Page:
Gender Trouble in Egyptian satire

The latest episode of the program “the program” from noted Egyptian satirist Bassem Youssef is creating quite a stir in Egypt this week. Airing on Thursday night, the episode was the first of season three, which begins after a nearly four-month long break  coinciding with the popular coup d’etat/revolution that replaced former Muslim Brotherhood President Mohamed Mursi this past summer.

Since Mursi’s fall, popular attention has gravitated to the head of the army, Abd al-Fatah al-Sisi, as the man responsible for executing the people’s will. “Al-Sisi mania” has swept through Egypt and provided a cover for the grim reality of the killing of hundreds of Muslim Brotherhood supporters by the army this past summer.

Many of the civil society groups that have sprung up supporting the army’s violent dispersal of the protests–including the group “al-Sisi for President” and local chapters of the 6th of April movement–have now submitted complaints to the attorney general accusing Youssef of “insulting the army and its leaders.” Ironically, these are the same charges which Mursi used as a pretext to throw Youssef in jail temporarily last April, and which the current regime has officially decreed to be an illegitimate basis for censorship.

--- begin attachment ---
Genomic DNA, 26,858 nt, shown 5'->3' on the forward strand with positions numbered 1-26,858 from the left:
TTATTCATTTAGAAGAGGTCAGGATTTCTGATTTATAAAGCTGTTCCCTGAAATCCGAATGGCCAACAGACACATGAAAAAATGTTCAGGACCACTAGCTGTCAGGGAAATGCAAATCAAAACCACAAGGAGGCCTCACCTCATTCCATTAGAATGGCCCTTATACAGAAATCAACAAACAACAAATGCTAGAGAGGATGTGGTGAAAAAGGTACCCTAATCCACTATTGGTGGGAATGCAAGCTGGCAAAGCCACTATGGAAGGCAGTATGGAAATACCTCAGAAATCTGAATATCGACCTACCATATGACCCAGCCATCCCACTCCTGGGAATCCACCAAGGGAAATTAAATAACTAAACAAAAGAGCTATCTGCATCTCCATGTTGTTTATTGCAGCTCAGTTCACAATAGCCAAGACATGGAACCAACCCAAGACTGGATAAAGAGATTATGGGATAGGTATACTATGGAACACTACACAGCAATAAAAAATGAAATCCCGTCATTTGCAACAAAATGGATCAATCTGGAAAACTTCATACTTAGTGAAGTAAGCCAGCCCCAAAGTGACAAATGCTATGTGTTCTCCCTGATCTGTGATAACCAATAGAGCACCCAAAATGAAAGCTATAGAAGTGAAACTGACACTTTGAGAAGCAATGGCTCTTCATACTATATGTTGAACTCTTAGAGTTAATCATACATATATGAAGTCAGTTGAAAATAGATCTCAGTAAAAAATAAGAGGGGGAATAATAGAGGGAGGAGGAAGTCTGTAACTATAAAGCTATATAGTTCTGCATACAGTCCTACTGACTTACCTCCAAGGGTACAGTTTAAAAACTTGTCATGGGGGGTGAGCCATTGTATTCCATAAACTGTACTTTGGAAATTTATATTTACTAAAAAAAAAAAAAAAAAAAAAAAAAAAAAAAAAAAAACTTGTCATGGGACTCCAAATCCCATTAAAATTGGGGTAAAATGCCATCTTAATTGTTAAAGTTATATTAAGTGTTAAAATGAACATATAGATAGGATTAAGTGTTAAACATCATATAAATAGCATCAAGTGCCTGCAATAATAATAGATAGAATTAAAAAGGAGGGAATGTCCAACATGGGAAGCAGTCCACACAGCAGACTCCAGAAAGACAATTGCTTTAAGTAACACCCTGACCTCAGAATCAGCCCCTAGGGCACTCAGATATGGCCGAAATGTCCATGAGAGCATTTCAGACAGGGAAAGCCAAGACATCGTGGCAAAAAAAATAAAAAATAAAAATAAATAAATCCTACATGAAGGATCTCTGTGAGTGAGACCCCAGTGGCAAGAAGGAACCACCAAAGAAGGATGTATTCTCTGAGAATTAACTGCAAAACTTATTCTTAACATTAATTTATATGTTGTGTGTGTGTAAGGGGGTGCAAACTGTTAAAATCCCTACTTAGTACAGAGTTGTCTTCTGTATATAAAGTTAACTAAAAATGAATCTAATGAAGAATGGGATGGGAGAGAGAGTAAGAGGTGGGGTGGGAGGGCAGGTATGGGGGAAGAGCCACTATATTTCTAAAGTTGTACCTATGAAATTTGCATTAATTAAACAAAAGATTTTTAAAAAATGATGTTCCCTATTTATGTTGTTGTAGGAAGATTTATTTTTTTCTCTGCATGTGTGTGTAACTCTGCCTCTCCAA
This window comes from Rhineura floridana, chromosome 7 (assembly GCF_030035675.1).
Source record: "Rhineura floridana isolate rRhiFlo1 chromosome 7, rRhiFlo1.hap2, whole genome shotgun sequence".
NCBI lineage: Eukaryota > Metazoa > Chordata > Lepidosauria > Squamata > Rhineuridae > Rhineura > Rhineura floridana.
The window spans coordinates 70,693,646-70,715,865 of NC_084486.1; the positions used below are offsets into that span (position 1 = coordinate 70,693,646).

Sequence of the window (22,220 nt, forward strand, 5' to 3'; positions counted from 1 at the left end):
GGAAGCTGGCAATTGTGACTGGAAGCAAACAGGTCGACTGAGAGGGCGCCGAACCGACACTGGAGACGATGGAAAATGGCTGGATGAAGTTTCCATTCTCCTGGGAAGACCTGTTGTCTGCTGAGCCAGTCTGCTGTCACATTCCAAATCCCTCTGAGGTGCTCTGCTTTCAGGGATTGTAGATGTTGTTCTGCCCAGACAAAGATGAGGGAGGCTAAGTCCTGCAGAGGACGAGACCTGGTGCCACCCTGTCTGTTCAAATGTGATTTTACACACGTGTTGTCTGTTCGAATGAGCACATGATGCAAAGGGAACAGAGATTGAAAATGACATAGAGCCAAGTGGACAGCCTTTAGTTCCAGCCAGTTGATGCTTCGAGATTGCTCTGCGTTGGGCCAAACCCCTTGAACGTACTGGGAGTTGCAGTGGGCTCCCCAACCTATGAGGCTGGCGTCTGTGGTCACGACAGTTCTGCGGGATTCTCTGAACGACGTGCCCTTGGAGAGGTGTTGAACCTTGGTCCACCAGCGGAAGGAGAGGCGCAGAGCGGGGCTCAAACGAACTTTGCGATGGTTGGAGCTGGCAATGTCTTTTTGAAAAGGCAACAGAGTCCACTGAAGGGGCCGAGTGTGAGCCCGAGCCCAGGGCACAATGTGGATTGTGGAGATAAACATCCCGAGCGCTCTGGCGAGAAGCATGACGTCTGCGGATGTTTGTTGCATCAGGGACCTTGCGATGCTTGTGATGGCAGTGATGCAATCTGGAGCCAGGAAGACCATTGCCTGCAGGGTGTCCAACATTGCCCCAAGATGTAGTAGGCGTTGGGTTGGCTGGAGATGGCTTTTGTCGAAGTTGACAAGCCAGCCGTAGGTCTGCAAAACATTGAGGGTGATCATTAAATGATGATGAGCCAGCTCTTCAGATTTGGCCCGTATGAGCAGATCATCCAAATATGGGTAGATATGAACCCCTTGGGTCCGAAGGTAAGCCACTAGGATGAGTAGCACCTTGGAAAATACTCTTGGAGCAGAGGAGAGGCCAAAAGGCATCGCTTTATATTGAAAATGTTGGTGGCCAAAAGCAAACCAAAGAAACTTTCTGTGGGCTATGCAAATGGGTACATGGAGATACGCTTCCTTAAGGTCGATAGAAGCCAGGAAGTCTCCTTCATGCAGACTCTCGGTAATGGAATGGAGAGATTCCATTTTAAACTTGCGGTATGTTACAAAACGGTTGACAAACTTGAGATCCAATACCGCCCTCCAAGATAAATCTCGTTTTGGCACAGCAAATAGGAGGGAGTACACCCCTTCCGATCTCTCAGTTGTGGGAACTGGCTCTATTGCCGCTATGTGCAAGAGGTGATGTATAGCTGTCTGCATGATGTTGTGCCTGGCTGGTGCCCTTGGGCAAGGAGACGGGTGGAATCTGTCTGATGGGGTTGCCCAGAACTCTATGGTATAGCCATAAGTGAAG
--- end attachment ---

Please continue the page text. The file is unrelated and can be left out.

So how do we explain the backlash? Returning to the episode itself can help to highlight its subversive potential. Continue reading

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Women in the 2011 Egyptian Revolution and the Concept of Plural Modernities

Last week I wrote a post on the many different ways that people in the Middle East and throughout the formerly-colonized world understand and experience “modernity.” Today, I want to build on that concept by looking at three very different examples of women getting involved in the 2011 Egyptian revolution. Hopefully this exercise will not only help to expand our understanding of the plurality of modernities, but will also introduce some important issues about the Egyptian revolution and feminist consciousness in the Middle East. Continue reading